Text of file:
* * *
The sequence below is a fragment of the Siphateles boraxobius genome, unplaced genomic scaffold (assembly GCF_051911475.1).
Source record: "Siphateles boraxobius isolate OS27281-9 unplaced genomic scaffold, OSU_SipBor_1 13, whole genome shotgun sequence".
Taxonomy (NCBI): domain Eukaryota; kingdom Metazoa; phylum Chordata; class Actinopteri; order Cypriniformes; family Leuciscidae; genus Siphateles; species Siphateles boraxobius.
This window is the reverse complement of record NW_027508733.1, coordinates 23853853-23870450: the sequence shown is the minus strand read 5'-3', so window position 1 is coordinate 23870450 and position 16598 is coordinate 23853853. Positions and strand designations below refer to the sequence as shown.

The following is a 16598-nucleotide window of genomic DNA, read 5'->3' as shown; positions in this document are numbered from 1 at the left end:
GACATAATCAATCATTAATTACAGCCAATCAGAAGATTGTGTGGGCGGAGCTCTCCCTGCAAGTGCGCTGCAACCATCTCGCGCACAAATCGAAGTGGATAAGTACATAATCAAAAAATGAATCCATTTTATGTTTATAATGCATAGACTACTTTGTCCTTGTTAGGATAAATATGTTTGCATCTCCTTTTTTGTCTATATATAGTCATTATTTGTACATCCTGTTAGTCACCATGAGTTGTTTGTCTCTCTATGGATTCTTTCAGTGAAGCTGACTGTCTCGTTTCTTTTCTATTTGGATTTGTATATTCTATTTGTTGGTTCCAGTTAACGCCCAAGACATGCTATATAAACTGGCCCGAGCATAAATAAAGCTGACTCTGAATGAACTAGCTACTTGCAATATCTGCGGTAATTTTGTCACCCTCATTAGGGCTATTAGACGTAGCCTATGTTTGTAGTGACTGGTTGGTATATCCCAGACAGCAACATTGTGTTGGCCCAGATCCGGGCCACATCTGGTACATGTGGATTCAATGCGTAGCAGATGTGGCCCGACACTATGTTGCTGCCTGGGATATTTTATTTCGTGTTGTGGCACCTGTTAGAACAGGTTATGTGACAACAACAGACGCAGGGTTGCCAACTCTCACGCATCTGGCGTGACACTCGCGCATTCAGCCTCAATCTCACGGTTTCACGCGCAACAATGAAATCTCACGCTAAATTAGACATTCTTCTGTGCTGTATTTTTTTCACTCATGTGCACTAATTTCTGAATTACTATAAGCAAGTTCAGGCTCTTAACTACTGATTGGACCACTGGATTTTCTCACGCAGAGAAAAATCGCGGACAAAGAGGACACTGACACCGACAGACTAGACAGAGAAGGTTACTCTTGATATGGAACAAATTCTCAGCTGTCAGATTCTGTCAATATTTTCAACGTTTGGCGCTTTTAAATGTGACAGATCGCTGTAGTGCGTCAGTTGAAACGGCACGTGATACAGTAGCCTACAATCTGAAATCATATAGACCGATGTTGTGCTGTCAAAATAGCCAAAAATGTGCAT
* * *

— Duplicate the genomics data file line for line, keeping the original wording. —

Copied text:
The sequence below is a fragment of the Siphateles boraxobius genome, unplaced genomic scaffold (assembly GCF_051911475.1).
Source record: "Siphateles boraxobius isolate OS27281-9 unplaced genomic scaffold, OSU_SipBor_1 13, whole genome shotgun sequence".
Taxonomy (NCBI): domain Eukaryota; kingdom Metazoa; phylum Chordata; class Actinopteri; order Cypriniformes; family Leuciscidae; genus Siphateles; species Siphateles boraxobius.
This window is the reverse complement of record NW_027508733.1, coordinates 23853853-23870450: the sequence shown is the minus strand read 5'-3', so window position 1 is coordinate 23870450 and position 16598 is coordinate 23853853. Positions and strand designations below refer to the sequence as shown.

The following is a 16598-nucleotide window of genomic DNA, read 5'->3' as shown; positions in this document are numbered from 1 at the left end:
GACATAATCAATCATTAATTACAGCCAATCAGAAGATTGTGTGGGCGGAGCTCTCCCTGCAAGTGCGCTGCAACCATCTCGCGCACAAATCGAAGTGGATAAGTACATAATCAAAAAATGAATCCATTTTATGTTTATAATGCATAGACTACTTTGTCCTTGTTAGGATAAATATGTTTGCATCTCCTTTTTTGTCTATATATAGTCATTATTTGTACATCCTGTTAGTCACCATGAGTTGTTTGTCTCTCTATGGATTCTTTCAGTGAAGCTGACTGTCTCGTTTCTTTTCTATTTGGATTTGTATATTCTATTTGTTGGTTCCAGTTAACGCCCAAGACATGCTATATAAACTGGCCCGAGCATAAATAAAGCTGACTCTGAATGAACTAGCTACTTGCAATATCTGCGGTAATTTTGTCACCCTCATTAGGGCTATTAGACGTAGCCTATGTTTGTAGTGACTGGTTGGTATATCCCAGACAGCAACATTGTGTTGGCCCAGATCCGGGCCACATCTGGTACATGTGGATTCAATGCGTAGCAGATGTGGCCCGACACTATGTTGCTGCCTGGGATATTTTATTTCGTGTTGTGGCACCTGTTAGAACAGGTTATGTGACAACAACAGACGCAGGGTTGCCAACTCTCACGCATCTGGCGTGACACTCGCGCATTCAGCCTCAATCTCACGGTTTCACGCGCAACAATGAAATCTCACGCTAAATTAGACATTCTTCTGTGCTGTATTTTTTTCACTCATGTGCACTAATTTCTGAATTACTATAAGCAAGTTCAGGCTCTTAACTACTGATTGGACCACTGGATTTTCTCACGCAGAGAAAAATCGCGGACAAAGAGGACACTGACACCGACAGACTAGACAGAGAAGGTTACTCTTGATATGGAACAAATTCTCAGCTGTCAGATTCTGTCAATATTTTCAACGTTTGGCGCTTTTAAATGTGACAGATCGCTGTAGTGCGTCAGTTGAAACGGCACGTGATACAGTAGCCTACAATCTGAAATCATATAGACCGATGTTGTGCTGTCAAAATAGCCAAAAATGTGCAT